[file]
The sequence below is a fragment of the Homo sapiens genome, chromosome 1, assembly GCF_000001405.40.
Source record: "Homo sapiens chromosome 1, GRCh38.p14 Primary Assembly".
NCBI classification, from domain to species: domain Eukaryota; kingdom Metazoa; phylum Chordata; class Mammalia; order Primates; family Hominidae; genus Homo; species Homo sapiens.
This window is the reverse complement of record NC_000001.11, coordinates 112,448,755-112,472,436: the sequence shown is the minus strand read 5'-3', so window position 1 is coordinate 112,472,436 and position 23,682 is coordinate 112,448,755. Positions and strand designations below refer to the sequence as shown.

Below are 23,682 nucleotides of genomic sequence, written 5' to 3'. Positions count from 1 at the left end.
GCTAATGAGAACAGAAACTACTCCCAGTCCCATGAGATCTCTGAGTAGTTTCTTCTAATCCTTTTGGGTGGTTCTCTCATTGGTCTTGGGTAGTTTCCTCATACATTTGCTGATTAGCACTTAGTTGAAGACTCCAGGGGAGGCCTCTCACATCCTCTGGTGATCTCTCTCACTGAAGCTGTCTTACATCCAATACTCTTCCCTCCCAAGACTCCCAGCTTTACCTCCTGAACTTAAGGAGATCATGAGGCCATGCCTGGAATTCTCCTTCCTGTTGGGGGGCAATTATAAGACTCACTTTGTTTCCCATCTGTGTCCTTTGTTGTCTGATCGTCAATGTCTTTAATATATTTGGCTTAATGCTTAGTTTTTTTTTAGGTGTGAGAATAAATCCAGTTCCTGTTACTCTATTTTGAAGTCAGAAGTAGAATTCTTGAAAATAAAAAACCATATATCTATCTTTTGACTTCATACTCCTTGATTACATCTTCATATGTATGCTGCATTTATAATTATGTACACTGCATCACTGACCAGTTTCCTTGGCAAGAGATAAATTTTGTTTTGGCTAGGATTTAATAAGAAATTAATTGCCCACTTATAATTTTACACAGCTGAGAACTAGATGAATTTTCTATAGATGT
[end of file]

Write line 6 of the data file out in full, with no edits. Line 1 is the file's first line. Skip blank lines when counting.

GCTAATGAGAACAGAAACTACTCCCAGTCCCATGAGATCTCTGAGTAGTTTCTTCTAATCCTTTTGGGTGGTTCTCTCATTGGTCTTGGGTAGTTTCCTCATACATTTGCTGATTAGCACTTAGTTGAAGACTCCAGGGGAGGCCTCTCACATCCTCTGGTGATCTCTCTCACTGAAGCTGTCTTACATCCAATACTCTTCCCTCCCAAGACTCCCAGCTTTACCTCCTGAACTTAAGGAGATCATGAGGCCATGCCTGGAATTCTCCTTCCTGTTGGGGGGCAATTATAAGACTCACTTTGTTTCCCATCTGTGTCCTTTGTTGTCTGATCGTCAATGTCTTTAATATATTTGGCTTAATGCTTAGTTTTTTTTTAGGTGTGAGAATAAATCCAGTTCCTGTTACTCTATTTTGAAGTCAGAAGTAGAATTCTTGAAAATAAAAAACCATATATCTATCTTTTGACTTCATACTCCTTGATTACATCTTCATATGTATGCTGCATTTATAATTATGTACACTGCATCACTGACCAGTTTCCTTGGCAAGAGATAAATTTTGTTTTGGCTAGGATTTAATAAGAAATTAATTGCCCACTTATAATTTTACACAGCTGAGAACTAGATGAATTTTCTATAGATGT